Internet cable

The Gila County Industrial Development Authority took this picture of an unlocked cable box.

After a construction crew on Aug. 9 cut a cable and knocked out Internet and cell service to Rim Country, Zach Fisher headed south on his motorcycle to find a signal.

On his way back, he struck an elk.

Motorists stopped, but couldn’t call for help due to the outage. One bystander drove back into town and phoned 911 from a landline. But it was too late for Fisher. Doctors pronounced him dead at Banner Payson Medical Center.

Neighbor Jim Muhr, said Fisher’s tragic death could have been prevented if Rim Country officials had found a way to provide redundant broadband service after any one of seven other outages since 2014. Each outage has lasted for five to 36 hours.

“I don’t want to see another life lost,” he said at Thursday’s council meeting.

From vandals intentionally cutting the CenturyLink-owned line to crews accidentally splitting it while working, a single cut in the line is enough to knock out all Internet and cell phone service to the Rim Country.

Payson sits at the end of a CenturyLink fiber optic line that Suddenlink, Verizon Wireless and other providers all lease.

Solving the issue is simple, but costly. CenturyLink or another service provider needs to run a line from the Valley or the Pinetop area to Payson to create a redundant, loop connection.

Payson says CenturyLink has so far refused to install a redundant connection and so town officials have sought help from government officials and agencies.

At the meeting, the council unanimously passed a resolution requesting assistance from state representatives, the Arizona Corporation Commission and Gila County to induce CenturyLink to install a line into Northern Gila County or connect with another provider.

A Payson Broadband Consortium, which includes the Gila County Industrial Development Authority (IDA), has met often but hit repeated roadblocks.

Other service providers have expressed interest, but cannot currently, legally provide service to all broadband customers in the area. CenturyLink has a government-granted monopoly, regulated by the Corporation Commission.

“The committee came to realize that without sufficient return on investment or tighter regulations placed on the monopoly Internet service provider CenturyLink, there is little we can do to motivate them to provide better service, except perhaps to bring in competition or to apply political pressure,” according to a press release from the IDA.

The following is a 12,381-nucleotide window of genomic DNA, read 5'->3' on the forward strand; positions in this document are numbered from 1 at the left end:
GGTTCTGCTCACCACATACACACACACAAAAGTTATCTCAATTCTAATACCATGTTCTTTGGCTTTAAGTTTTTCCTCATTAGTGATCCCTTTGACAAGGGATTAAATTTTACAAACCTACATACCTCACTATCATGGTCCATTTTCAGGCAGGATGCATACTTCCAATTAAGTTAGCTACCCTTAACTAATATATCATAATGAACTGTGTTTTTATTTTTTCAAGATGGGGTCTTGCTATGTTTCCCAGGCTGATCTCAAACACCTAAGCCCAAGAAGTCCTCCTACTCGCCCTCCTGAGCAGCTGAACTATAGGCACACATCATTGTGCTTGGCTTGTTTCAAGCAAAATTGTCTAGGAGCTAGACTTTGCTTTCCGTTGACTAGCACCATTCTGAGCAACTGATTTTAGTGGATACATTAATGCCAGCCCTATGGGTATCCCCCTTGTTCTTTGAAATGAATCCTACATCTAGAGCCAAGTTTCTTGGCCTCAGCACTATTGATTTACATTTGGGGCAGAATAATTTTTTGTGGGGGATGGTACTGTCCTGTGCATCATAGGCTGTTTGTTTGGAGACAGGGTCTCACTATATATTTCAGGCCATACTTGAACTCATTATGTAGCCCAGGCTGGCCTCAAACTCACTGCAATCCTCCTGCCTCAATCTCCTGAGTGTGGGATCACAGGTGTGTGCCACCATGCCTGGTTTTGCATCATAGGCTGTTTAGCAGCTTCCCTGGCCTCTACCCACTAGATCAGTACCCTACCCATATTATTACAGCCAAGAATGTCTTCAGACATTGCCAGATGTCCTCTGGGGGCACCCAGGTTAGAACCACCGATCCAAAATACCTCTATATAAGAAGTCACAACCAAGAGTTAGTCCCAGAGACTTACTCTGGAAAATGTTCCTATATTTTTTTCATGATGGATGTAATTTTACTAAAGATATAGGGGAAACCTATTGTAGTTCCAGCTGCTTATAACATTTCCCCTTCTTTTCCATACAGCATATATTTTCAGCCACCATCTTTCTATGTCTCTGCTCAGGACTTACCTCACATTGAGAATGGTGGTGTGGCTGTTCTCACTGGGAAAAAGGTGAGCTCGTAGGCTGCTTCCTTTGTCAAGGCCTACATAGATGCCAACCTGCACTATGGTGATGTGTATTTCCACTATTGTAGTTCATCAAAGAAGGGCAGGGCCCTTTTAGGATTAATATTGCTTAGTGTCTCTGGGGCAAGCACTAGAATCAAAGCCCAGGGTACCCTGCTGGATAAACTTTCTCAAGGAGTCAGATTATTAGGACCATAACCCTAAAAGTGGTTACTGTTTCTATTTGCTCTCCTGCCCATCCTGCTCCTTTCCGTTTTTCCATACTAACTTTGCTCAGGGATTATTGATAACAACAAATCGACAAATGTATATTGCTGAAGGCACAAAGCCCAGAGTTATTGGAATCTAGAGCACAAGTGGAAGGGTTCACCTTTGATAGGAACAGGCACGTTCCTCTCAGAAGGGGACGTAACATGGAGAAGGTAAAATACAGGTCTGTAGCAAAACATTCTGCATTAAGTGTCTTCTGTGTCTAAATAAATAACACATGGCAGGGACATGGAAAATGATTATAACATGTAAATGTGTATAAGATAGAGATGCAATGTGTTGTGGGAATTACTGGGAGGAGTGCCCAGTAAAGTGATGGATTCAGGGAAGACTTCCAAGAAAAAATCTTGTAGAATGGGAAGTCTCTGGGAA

The IDA is currently working through several options including, putting a fiber optic line from Colcord Estates 8.8 miles to Forest Lakes to connect with Frontier Communications, which would create a service ring back to Phoenix. The committee is also working with Cable One, which is in the design and permit stage of extending a line from Heber to Phoenix through Payson.

“The committee is moving forward with the plan to partner with CenturyLink with Frontier Communications and we are looking forward to their report in the next few weeks,” IDA officials write. “We are continuing to explore other options like Cable One to find the most cost effective and most reliable service for Payson. The common denominators in our broadband dilemma is CenturyLink and funding.”

CenturyLink says it is collaborating with the Gila County consortium on potential options.

“Funding remains the biggest hurdle and, at this time, no grant or other contributing funds have been identified for this high-cost project,” said Mark Molzen, with corporate communications at CenturyLink. “Historically, federal and state regulators have helped solve these problems through Universal Service Fund (USF) programs. We will continue to explore funding solutions with the consortium as we have since 2015.”